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The Widespread Abuse of Fixtures

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I thought, everyone on this planet already knew about the purpose of fixtures in Rails…unfortunately I see  the abuse of fixtures in many projects out there.

Fixtures are used by developers for many purposes: unit testing, integration testing or populating the DB with default data. But from all these usage scenarios, fixtures are really only good for integration testing! Don’t use fixtures for unit testing! Don’t use fixtures for populating the DB with default data!

Why not to use fixtures for unit testing?

Fixtures for unit testing is a bad idea. The main reason is that your unit tests become hard to read, because you need two code artefacts to understand them. You also introduce a dependency between test and fixtures (and between this test and other tests using the same fixture data!). It is recommended by most developers, to build unit test objects directly in the test class. This makes every test precondition explicit in the code. It is also easy, because you usually only need an object of one class (without associations).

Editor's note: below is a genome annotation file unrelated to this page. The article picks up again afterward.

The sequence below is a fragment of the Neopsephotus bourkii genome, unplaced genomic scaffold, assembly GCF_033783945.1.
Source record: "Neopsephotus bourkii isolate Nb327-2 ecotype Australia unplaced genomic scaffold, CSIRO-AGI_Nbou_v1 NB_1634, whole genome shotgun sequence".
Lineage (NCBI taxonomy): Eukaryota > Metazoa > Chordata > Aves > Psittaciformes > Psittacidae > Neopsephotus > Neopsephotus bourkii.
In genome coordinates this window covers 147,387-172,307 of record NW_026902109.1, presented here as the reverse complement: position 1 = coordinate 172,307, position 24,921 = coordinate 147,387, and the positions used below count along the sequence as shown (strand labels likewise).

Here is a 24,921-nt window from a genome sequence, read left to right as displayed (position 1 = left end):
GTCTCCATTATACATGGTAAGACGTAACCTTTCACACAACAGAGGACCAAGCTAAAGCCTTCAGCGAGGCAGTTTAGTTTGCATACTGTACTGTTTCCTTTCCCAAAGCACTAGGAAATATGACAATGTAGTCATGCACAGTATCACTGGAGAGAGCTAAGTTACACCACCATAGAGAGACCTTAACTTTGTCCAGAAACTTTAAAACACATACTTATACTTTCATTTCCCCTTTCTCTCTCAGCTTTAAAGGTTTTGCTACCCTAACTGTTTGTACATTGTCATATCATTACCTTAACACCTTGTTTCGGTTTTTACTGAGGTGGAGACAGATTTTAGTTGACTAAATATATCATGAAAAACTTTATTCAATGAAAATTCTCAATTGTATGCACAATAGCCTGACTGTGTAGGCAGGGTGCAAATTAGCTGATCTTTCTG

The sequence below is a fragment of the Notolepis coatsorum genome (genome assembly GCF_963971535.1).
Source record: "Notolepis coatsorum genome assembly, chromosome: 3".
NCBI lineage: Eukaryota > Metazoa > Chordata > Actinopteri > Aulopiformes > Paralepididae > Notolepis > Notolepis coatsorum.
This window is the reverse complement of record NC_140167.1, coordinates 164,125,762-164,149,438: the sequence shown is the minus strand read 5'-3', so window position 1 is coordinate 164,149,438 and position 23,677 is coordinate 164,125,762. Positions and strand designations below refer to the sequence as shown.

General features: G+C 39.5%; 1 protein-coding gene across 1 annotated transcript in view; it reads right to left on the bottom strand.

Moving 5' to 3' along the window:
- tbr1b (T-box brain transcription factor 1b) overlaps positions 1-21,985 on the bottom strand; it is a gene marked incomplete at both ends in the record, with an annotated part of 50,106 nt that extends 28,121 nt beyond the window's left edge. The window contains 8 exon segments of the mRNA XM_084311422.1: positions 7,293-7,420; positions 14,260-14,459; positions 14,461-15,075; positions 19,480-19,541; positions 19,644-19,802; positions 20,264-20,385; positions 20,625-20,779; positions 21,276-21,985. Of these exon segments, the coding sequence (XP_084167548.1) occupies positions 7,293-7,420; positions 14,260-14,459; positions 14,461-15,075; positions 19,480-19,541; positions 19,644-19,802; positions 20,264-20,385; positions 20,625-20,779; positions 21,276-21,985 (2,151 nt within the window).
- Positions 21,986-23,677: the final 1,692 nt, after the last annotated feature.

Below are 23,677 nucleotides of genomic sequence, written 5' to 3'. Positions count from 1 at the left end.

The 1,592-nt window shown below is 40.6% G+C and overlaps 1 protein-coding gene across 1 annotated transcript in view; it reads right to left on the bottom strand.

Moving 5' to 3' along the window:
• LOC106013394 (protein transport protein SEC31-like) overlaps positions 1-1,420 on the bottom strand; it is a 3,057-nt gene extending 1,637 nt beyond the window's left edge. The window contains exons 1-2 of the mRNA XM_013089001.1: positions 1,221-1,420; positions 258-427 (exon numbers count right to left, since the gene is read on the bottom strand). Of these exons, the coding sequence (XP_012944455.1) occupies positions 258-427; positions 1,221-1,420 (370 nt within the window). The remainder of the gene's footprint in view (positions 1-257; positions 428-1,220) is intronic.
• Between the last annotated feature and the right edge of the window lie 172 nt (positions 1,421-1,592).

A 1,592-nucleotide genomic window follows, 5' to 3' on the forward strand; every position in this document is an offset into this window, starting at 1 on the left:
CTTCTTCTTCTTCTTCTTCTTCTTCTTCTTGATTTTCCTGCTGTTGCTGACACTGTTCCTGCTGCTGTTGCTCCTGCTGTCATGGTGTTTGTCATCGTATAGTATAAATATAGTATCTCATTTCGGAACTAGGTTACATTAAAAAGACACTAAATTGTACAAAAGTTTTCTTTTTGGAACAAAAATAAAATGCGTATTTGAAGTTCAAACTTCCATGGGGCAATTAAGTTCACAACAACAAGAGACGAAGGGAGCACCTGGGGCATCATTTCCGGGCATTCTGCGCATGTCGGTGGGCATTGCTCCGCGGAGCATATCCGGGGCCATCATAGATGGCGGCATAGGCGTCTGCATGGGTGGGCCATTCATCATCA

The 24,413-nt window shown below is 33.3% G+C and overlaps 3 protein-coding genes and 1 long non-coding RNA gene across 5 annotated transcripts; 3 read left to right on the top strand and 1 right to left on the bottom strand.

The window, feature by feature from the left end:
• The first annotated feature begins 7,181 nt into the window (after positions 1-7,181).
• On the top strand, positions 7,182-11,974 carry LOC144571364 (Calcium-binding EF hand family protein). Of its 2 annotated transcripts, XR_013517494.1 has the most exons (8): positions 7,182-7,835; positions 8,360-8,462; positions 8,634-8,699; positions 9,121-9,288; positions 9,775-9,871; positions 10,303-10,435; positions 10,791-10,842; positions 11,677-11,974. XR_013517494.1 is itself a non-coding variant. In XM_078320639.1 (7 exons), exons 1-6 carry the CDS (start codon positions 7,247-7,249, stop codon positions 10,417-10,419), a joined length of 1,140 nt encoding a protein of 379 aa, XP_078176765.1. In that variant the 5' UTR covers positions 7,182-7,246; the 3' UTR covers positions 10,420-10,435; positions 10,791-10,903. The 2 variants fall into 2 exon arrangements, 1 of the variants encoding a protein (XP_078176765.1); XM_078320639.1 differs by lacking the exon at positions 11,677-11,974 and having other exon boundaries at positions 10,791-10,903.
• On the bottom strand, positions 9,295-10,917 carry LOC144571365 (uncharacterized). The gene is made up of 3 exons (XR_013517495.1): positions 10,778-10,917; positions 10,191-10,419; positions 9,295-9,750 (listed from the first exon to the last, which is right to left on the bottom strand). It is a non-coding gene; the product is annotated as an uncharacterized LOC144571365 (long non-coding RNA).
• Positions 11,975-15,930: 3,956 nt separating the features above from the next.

Why not use fixtures for populating the DB?

It is also very common, to use fixtures for loading default or sample data into the database. But since fixtures are also used for (automated) testing, you might want to separate those two concerns. My recommendation is to use fixtures exclusively for automated integration testing and to use a rake task to populate the DB with default data or test data for manual testing. By using gems like Populator and Faker, you can also quickly create sensible, randomized test data, so that your human testers can do their job. See the great Railscast on “Populating a Database”.

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Written by Matthias Orgler

May 11, 2009 at 1:03 pm

Posted in Uncategorized

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